This is a challenging time of year for those with seasonal allergies, particularly with sensitivity to trees.
Dr. Anne Ellis, chair of the Division of Allergy and Immunology in the Department of Medicine at Queen's University, says there are some trees that cause more "potent" allergies than others.
“Birch is the most potent of tree allergies we get exposed to this time of year, it’s pretty much died off now, oak comes a little later and it’s still circulating, maple is still circulating…but the dominant driver right now is definitely grass pollen.”
Dr. Ellis says newer non-sedating antihistamines such as Allegra and Blexten, which is available by prescription, can be more effective and safer than older antihistamines like Benadryl. She adds that nasal corticosteroids are very effective for hay fever symptoms. Dr. Ellis adds that if medications are not working, seeing an allergist can get to the root of your symptoms.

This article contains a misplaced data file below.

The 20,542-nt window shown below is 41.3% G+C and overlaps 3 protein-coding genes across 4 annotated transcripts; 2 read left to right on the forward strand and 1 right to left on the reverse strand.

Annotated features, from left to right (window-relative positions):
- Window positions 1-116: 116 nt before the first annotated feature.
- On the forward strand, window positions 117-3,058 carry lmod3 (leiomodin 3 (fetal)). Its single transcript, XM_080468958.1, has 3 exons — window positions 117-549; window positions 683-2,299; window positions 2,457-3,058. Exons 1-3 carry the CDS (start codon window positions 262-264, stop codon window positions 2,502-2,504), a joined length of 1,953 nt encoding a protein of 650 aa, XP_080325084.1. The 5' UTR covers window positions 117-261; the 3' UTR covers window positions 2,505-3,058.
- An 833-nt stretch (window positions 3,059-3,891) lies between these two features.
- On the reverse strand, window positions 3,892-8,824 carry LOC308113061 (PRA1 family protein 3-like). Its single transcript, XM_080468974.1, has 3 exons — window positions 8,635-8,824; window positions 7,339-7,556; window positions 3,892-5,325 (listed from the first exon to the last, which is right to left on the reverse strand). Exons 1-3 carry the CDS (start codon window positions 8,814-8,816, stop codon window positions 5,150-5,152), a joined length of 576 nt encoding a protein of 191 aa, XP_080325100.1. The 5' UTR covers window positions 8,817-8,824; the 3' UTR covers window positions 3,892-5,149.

“We can prescribe a customized immunotherapy…to train your immune system to no longer have your ongoing seasonal allergies… your immune system becomes accustomed to it by taking small amounts of the allergen…It won’t work if you’re in the throws of the season, you have to plan for next year.”
According to Dr. Ellis, spring allergy season typically wraps up by mid-July.
Listen to the full CFRC interview with Dr. Anne Ellis below: